Phenotypic variation in a family with partial androgen insensitivity syndrome explained by differences in 5alpha dihydrotestosterone availability
Mutations in the androgen receptor (AR) gene result in a wide range of phenotypes of the androgen insensitivity syndrome (AIS). Inter- and intrafamilial differences in the phenotypic expression of identical AR mutations are known, suggesting modifying factors in establishing the phenotype. Two 46,XY siblings with partial AIS sharing the same AR gene mutation, R846H, but showing very different phenotypes are studied. Their parents are first cousins. One sibling with grade 5 AIS was raised as a girl; the other sibling with grade 3 AIS was raised as a boy. In both siblings serum levels of hormones were measured; a sex hormone-binding globulin (SHBG) suppression test was completed; and mutation analysis of the AR gene, Scatchard, and SDS-PAGE analysis of the AR protein was performed. Furthermore, 5alpha-reductase 2 expression and activity in genital skin fibroblasts were investigated, and the 5alpha-reductase 2 gene was sequenced. The decrease in SHBG serum levels in a SHBG suppression test did not suggest differences in androgen sensitivity as the cause of the phenotypic variation. Also, androgen binding characteristics of the AR, AR expression levels, and the phosphorylation pattern of the AR on hormone binding were identical in both siblings. However, 5alpha-reductase 2 activity was normal in genital skin fibroblasts from the phenotypic male patient but undetectable in genital skin fibroblasts from the phenotypic female patient. The lack of 5alpha-reductase 2 activity was due to absent or reduced expression of 5alpha-reductase 2 in genital skin fibroblasts from the phenotypic female patient. Exon and flanking intron sequences of the 5alpha-reductase 2 gene showed no mutations in either sibling. Additional intragenic polymorphic marker analysis gave no evidence for different inherited alleles for the 5alpha-reductase 2 gene in the two siblings. Therefore, the absent or reduced expression of 5alpha-reductase 2 is likely to be additional to the AIS. Distinct phenotypic variation in this family was caused by 5alpha-reductase 2 deficiency, additional to AIS. This 5alpha-reductase deficiency is due to absence of expression of the 5alpha-reductase iso-enzyme 2 as shown by molecular studies. The distinct phenotypic variation in AIS here is explained by differences in the availability of 5alpha-dihydrotestosterone during embryonic sex differentiation.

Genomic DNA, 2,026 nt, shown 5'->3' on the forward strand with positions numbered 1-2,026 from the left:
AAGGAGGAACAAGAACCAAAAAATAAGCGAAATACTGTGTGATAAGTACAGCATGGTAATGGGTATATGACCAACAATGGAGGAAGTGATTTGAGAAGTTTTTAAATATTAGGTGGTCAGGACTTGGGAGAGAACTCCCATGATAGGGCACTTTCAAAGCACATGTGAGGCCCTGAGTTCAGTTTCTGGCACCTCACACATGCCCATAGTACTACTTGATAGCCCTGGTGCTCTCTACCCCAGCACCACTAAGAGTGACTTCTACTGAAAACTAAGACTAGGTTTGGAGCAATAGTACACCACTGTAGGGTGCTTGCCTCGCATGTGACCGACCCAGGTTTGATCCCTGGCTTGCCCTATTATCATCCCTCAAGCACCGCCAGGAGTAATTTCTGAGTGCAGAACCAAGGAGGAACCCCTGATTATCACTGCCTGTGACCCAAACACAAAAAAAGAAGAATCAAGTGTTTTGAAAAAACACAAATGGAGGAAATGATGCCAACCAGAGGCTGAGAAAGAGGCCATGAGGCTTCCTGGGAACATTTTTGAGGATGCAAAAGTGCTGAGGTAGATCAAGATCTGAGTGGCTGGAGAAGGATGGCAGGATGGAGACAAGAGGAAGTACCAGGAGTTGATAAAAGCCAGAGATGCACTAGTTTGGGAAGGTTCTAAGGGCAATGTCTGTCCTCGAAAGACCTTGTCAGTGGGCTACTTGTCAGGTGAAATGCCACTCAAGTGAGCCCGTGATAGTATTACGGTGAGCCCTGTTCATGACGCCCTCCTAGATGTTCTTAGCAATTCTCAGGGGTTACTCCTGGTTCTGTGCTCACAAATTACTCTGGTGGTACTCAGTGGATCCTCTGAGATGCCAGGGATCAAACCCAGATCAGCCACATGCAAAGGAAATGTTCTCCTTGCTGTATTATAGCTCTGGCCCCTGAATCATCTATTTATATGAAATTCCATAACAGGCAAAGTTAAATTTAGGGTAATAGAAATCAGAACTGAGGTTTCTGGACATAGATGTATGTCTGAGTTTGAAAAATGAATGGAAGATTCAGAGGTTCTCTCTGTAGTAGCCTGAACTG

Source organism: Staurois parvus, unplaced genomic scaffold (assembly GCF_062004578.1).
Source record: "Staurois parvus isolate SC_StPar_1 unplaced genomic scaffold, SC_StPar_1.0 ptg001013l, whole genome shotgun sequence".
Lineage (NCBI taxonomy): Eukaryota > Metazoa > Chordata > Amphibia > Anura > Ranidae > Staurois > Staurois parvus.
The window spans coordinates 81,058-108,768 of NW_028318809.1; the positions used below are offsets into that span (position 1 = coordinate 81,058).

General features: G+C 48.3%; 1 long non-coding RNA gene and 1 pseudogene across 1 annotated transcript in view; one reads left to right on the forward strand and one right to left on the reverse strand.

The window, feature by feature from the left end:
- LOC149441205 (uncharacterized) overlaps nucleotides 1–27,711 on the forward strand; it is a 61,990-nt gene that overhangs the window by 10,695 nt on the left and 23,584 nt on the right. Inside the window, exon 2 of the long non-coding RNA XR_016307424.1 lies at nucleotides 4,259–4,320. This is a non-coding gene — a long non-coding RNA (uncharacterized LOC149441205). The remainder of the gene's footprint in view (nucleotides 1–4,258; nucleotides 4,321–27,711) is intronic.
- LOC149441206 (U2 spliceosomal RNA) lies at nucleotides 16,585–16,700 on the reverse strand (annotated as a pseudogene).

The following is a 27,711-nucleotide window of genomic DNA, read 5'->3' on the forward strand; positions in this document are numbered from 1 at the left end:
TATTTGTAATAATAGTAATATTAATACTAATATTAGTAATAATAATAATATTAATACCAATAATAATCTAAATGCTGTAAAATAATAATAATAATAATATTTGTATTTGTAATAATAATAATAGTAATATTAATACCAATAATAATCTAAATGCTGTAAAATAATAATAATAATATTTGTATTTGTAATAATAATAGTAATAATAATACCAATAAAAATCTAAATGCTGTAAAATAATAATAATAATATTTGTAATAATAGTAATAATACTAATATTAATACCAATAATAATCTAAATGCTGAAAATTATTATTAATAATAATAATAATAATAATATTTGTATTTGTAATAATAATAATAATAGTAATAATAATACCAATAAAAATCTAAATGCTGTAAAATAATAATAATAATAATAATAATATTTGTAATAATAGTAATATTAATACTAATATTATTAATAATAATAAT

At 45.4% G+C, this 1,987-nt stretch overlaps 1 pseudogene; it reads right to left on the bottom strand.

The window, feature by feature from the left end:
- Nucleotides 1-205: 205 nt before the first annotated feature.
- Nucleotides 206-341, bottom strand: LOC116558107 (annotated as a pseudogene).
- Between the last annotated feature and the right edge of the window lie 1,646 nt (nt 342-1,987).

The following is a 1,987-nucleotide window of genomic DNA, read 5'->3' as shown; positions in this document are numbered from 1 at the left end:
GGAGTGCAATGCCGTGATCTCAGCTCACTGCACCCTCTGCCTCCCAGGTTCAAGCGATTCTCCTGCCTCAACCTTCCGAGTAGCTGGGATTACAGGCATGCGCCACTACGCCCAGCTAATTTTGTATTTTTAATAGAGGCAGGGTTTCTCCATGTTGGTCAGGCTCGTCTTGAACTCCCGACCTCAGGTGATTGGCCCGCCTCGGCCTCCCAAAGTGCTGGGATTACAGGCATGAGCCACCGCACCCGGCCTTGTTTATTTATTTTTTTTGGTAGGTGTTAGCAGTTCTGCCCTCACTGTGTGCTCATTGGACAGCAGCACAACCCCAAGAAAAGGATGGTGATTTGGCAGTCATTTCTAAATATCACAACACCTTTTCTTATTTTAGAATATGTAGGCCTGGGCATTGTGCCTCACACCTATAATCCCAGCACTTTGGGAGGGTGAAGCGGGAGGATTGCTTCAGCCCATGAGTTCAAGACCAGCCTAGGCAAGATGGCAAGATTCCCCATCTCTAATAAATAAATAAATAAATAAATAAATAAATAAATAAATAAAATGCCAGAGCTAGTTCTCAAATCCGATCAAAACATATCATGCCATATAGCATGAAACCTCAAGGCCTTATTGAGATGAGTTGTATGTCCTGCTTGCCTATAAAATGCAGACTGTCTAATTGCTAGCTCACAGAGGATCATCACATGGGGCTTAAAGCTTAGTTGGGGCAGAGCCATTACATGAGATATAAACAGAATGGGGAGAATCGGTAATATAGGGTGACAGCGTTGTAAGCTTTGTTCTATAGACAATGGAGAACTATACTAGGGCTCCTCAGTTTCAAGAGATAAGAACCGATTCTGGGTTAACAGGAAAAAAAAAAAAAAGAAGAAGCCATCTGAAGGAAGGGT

|Keywords||*Phenotype, Adolescent, Adult, Androgen-Insensitivity Syndrome/enzymology/*genetics, Comparative Study, DNA Mutational Analysis, Dihydrotestosterone/*metabolism, Female, Heterozygote, Humans, Infant, Newborn, Isoenzymes/*deficiency/genetics, Male, Mutation, Pedigree, Phosphorylation, Polymerase Chain Reaction, Polymorphism, Single-Stranded Conformational, RNA, Messenger/analysis, Receptors, Androgen/genetics/metabolism, Reverse Transcriptase Polymerase Chain Reaction, Sex Hormone-Binding Globulin/metabolism, Stanozolol/diagnostic use, Testosterone 5-alpha-Reductase/deficiency/genetics|
Boehmer, A.L.M., Brinkmann, A.O., Nijman, J.M., Verleun-Mooijman, M.C., de Ruiter, P., Niermeijer, M.F., & Drop, S.L.S.. (2001). Phenotypic variation in a family with partial androgen insensitivity syndrome explained by differences in 5alpha dihydrotestosterone availability. Journal of Clinical Endocrinology and Metabolism, 86(3), 1240–1246. Retrieved from http://hdl.handle.net/1765/9604